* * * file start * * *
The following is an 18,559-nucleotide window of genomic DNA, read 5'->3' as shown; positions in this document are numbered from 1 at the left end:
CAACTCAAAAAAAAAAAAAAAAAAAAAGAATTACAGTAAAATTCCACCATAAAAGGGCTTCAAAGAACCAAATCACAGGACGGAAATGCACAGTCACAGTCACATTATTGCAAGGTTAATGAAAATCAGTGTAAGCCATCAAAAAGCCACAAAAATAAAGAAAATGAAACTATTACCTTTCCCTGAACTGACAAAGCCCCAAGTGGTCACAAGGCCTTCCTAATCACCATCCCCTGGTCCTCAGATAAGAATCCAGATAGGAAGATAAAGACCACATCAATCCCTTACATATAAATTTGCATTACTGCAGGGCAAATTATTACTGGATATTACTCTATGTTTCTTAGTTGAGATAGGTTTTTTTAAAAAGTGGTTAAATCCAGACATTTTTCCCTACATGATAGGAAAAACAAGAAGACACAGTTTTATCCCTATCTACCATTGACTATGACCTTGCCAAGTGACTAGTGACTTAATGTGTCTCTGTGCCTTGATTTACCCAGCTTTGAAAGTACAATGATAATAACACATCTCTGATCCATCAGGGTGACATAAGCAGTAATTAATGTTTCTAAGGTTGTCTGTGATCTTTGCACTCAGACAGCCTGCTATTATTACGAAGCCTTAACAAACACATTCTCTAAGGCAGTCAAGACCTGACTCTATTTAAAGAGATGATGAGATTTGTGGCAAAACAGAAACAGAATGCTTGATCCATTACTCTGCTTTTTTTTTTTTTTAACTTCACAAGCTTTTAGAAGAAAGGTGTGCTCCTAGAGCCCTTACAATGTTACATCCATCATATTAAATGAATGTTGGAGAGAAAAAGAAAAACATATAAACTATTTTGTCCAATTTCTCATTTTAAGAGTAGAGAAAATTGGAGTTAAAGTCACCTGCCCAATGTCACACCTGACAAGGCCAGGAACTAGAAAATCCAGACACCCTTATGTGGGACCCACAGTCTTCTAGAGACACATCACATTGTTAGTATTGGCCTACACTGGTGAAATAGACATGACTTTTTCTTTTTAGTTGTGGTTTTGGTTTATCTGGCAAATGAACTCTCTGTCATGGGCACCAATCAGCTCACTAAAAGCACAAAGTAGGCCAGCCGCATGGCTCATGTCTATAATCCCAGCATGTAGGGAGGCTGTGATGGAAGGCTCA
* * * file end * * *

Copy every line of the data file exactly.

The following is an 18,559-nucleotide window of genomic DNA, read 5'->3' as shown; positions in this document are numbered from 1 at the left end:
CAACTCAAAAAAAAAAAAAAAAAAAAAGAATTACAGTAAAATTCCACCATAAAAGGGCTTCAAAGAACCAAATCACAGGACGGAAATGCACAGTCACAGTCACATTATTGCAAGGTTAATGAAAATCAGTGTAAGCCATCAAAAAGCCACAAAAATAAAGAAAATGAAACTATTACCTTTCCCTGAACTGACAAAGCCCCAAGTGGTCACAAGGCCTTCCTAATCACCATCCCCTGGTCCTCAGATAAGAATCCAGATAGGAAGATAAAGACCACATCAATCCCTTACATATAAATTTGCATTACTGCAGGGCAAATTATTACTGGATATTACTCTATGTTTCTTAGTTGAGATAGGTTTTTTTAAAAAGTGGTTAAATCCAGACATTTTTCCCTACATGATAGGAAAAACAAGAAGACACAGTTTTATCCCTATCTACCATTGACTATGACCTTGCCAAGTGACTAGTGACTTAATGTGTCTCTGTGCCTTGATTTACCCAGCTTTGAAAGTACAATGATAATAACACATCTCTGATCCATCAGGGTGACATAAGCAGTAATTAATGTTTCTAAGGTTGTCTGTGATCTTTGCACTCAGACAGCCTGCTATTATTACGAAGCCTTAACAAACACATTCTCTAAGGCAGTCAAGACCTGACTCTATTTAAAGAGATGATGAGATTTGTGGCAAAACAGAAACAGAATGCTTGATCCATTACTCTGCTTTTTTTTTTTTTTAACTTCACAAGCTTTTAGAAGAAAGGTGTGCTCCTAGAGCCCTTACAATGTTACATCCATCATATTAAATGAATGTTGGAGAGAAAAAGAAAAACATATAAACTATTTTGTCCAATTTCTCATTTTAAGAGTAGAGAAAATTGGAGTTAAAGTCACCTGCCCAATGTCACACCTGACAAGGCCAGGAACTAGAAAATCCAGACACCCTTATGTGGGACCCACAGTCTTCTAGAGACACATCACATTGTTAGTATTGGCCTACACTGGTGAAATAGACATGACTTTTTCTTTTTAGTTGTGGTTTTGGTTTATCTGGCAAATGAACTCTCTGTCATGGGCACCAATCAGCTCACTAAAAGCACAAAGTAGGCCAGCCGCATGGCTCATGTCTATAATCCCAGCATGTAGGGAGGCTGTGATGGAAGGCTCA